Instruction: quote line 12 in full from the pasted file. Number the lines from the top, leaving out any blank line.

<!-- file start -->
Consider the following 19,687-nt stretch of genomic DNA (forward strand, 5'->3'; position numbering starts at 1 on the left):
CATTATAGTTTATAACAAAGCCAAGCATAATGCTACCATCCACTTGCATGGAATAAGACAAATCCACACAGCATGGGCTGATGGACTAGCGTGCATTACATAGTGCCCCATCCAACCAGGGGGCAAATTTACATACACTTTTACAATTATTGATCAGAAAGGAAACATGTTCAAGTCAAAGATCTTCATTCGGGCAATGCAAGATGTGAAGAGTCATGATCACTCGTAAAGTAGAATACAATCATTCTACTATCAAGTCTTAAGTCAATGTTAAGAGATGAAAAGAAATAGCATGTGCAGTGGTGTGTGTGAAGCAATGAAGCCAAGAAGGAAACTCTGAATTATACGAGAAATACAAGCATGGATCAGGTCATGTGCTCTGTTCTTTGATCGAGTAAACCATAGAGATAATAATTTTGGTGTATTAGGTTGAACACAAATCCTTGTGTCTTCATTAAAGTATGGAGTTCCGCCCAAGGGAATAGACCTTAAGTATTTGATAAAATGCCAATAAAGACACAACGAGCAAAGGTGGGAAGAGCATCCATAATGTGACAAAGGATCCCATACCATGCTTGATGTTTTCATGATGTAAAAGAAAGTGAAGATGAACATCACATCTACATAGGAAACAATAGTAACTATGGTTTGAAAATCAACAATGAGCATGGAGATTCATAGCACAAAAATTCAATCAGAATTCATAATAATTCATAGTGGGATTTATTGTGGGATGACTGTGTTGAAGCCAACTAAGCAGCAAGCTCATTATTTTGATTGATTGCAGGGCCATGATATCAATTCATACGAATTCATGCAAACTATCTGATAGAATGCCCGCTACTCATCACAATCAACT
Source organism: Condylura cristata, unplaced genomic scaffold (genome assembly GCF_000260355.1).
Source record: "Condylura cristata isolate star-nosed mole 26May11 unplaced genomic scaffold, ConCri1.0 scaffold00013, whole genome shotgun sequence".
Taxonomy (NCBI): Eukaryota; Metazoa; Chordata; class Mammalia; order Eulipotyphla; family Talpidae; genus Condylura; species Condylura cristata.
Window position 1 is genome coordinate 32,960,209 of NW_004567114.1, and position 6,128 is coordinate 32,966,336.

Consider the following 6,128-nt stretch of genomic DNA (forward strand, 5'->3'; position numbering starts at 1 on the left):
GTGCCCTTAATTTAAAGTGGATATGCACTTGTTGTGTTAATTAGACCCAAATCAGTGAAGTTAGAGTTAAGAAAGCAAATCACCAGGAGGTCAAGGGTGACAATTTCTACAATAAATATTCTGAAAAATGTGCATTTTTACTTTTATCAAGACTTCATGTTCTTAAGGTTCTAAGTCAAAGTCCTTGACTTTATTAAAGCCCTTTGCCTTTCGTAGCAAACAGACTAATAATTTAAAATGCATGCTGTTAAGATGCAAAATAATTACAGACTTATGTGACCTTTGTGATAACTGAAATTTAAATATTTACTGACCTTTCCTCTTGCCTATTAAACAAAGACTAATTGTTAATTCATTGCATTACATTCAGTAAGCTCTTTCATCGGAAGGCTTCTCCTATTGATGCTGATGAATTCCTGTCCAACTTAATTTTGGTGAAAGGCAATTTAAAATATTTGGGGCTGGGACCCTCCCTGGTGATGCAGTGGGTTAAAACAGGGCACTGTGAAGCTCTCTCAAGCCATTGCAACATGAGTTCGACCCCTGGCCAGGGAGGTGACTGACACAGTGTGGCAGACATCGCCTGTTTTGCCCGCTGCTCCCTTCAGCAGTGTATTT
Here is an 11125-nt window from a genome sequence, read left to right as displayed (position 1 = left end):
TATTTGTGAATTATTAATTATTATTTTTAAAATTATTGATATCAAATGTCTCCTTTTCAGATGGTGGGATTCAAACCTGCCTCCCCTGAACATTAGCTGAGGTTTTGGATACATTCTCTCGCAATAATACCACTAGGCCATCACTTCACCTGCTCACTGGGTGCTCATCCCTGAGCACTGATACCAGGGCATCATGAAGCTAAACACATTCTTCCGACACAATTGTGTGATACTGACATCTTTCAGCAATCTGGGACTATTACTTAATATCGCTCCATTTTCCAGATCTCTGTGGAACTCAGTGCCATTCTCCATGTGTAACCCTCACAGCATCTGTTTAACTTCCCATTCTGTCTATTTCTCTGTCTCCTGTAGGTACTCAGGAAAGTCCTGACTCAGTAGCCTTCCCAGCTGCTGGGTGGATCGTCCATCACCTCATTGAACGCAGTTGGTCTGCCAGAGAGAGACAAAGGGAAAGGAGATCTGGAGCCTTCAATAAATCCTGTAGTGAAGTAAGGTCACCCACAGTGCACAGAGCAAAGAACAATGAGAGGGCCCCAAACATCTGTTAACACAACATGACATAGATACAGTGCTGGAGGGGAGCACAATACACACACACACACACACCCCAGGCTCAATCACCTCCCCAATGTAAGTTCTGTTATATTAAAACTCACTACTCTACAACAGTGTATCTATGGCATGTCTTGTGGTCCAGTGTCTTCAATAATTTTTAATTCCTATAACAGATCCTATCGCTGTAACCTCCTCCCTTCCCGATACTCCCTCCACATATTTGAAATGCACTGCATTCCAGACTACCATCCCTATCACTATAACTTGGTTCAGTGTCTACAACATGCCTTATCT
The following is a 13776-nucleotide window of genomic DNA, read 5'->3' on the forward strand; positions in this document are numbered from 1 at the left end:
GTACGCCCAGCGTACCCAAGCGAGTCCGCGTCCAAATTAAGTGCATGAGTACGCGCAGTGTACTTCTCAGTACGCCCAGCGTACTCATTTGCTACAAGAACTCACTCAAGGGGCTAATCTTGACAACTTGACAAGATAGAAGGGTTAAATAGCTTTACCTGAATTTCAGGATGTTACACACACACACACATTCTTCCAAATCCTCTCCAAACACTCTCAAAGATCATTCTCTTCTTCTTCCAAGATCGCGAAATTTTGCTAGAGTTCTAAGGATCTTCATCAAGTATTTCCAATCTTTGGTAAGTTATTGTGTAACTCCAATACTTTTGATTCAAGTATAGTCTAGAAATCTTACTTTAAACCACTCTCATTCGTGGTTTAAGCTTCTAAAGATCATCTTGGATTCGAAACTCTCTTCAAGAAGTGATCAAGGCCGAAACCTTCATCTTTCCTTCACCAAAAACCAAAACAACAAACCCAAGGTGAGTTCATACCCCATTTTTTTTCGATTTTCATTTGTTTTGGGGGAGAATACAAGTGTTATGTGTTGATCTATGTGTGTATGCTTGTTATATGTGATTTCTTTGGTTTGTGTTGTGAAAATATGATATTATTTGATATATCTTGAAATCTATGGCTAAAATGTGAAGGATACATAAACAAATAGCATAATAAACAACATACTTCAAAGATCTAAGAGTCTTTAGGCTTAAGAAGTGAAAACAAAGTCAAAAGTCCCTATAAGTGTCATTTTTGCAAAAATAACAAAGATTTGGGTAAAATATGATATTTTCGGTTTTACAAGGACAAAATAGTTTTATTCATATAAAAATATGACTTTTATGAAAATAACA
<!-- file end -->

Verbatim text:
GTACGCCCAGCGTACCCAAGCGAGTCCGCGTCCAAATTAAGTGCATGAGTACGCGCAGTGTACTTCTCAGTACGCCCAGCGTACTCATTTGCTACAAGAACTCACTCAAGGGGCTAATCTTGACAACTTGACAAGATAGAAGGGTTAAATAGCTTTACCTGAATTTCAGGATGTTACACACACACACACATTCTTCCAAATCCTCTCCAAACACTCTCAAAGATCATTCTCTTCTTCTTCCAAGATCGCGAAATTTTGCTAGAGTTCTAAGGATCTTCATCAAGTATTTCCAATCTTTGGTAAGTTATTGTGTAACTCCAATACTTTTGATTCAAGTATAGTCTAGAAATCTTACTTTAAACCACTCTCATTCGTGGTTTAAGCTTCTAAAGATCATCTTGGATTCGAAACTCTCTTCAAGAAGTGATCAAGGCCGAAACCTTCATCTTTCCTTCACCAAAAACCAAAACAACAAACCCAAGGTGAGTTCATACCCCATTTTTTTTCGATTTTCATTTGTTTTGGGGGAGAATACAAGTGTTATGTGTTGATCTATGTGTGTATGCTTGTTATATGTGATTTCTTTGGTTTGTGTTGTGAAAATATGATATTATTTGATATATCTTGAAATCTATGGCTAAAATGTGAAGGATACATAAACAAATAGCATAATAAACAACATACTTCAAAGATCTAAGAGTCTTTAGGCTTAAGAAGTGAAAACAAAGTCAAAAGTCCCTATAAGTGTCATTTTTGCAAAAATAACAAAGATTTGGGTAAAATATGATATTTTCGGTTTTACAAGGACAAAATAGTTTTATTCATATAAAAATATGACTTTTATGAAAATAACA